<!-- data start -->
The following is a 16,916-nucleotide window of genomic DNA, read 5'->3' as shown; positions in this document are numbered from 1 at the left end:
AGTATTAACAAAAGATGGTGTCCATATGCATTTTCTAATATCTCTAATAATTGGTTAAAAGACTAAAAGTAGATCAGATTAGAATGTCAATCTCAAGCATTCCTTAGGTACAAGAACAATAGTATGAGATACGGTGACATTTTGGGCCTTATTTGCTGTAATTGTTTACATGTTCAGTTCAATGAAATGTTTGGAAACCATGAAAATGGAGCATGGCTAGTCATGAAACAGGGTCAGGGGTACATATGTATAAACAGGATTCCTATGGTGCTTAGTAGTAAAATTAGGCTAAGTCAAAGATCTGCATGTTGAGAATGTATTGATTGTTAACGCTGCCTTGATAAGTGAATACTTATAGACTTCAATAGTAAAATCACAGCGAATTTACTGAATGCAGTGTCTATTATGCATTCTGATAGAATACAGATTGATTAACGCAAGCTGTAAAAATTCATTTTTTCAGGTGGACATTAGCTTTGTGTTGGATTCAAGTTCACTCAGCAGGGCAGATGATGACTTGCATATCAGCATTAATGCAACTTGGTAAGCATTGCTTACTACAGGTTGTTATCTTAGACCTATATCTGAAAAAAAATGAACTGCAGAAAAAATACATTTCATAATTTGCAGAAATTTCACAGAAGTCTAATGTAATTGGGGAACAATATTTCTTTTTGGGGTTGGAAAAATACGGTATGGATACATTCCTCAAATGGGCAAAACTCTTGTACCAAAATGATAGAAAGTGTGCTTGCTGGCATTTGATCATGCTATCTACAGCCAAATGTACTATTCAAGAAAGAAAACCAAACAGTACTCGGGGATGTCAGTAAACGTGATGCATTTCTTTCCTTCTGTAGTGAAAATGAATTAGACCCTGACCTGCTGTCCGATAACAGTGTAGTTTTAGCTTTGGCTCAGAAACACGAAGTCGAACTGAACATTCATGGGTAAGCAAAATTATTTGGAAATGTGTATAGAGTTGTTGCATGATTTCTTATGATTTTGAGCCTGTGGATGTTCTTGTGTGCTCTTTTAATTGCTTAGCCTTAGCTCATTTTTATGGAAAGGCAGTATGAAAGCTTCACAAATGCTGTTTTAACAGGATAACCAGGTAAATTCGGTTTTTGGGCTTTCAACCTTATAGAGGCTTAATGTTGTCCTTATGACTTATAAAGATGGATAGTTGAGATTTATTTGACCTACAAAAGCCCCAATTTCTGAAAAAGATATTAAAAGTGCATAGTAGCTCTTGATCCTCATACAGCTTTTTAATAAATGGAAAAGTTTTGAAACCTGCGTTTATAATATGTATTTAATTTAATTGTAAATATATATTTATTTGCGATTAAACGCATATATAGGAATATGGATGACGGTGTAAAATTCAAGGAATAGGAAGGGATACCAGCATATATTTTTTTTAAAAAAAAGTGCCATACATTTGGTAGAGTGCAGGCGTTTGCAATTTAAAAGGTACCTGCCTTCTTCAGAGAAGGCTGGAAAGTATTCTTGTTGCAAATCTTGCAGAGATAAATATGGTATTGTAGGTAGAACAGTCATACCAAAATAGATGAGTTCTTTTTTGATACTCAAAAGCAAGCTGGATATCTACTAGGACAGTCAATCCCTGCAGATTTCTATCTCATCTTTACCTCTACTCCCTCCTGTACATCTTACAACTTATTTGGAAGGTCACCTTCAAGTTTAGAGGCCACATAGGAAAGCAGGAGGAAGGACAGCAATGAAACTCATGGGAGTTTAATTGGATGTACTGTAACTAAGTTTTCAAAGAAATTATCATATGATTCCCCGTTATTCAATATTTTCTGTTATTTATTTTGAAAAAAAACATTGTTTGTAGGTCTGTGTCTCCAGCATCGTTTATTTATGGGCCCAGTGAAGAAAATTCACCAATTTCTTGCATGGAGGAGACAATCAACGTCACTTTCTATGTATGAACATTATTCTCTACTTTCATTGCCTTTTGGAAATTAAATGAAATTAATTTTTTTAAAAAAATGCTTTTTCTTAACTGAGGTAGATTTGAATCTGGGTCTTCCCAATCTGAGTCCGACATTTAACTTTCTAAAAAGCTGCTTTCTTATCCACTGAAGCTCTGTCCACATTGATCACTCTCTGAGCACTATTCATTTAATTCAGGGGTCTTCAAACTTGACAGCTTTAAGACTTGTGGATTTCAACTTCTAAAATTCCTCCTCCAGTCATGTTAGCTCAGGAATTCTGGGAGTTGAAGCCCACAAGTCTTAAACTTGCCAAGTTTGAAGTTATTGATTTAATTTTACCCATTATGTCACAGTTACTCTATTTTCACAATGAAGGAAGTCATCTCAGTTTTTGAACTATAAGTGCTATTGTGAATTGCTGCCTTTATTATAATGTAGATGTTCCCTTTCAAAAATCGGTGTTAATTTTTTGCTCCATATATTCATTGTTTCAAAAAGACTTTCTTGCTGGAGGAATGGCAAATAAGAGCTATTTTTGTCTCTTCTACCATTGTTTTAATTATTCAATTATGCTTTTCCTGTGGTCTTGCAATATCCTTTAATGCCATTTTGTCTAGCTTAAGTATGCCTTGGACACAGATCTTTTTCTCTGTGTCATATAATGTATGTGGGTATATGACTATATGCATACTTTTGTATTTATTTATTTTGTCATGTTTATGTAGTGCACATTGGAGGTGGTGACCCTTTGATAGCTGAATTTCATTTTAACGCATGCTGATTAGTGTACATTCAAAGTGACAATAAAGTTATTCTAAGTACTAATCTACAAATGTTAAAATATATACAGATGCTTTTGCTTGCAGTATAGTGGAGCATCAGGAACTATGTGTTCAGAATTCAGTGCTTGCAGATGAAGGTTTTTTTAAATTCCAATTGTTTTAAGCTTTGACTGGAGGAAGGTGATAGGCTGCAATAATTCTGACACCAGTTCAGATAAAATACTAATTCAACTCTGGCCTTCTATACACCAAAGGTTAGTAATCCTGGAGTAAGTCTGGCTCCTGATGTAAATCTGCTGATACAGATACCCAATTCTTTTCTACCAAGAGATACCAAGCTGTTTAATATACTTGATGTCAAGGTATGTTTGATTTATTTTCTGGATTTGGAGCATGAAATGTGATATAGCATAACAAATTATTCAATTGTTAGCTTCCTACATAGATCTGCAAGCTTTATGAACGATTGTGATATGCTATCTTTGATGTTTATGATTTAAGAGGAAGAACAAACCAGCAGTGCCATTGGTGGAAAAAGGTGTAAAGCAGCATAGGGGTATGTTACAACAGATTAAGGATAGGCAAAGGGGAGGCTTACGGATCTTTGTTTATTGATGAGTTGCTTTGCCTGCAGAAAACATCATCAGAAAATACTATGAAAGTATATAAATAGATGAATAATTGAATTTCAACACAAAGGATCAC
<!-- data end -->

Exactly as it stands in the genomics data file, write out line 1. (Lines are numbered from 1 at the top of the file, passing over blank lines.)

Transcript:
The following is a 16,916-nucleotide window of genomic DNA, read 5'->3' as shown; positions in this document are numbered from 1 at the left end: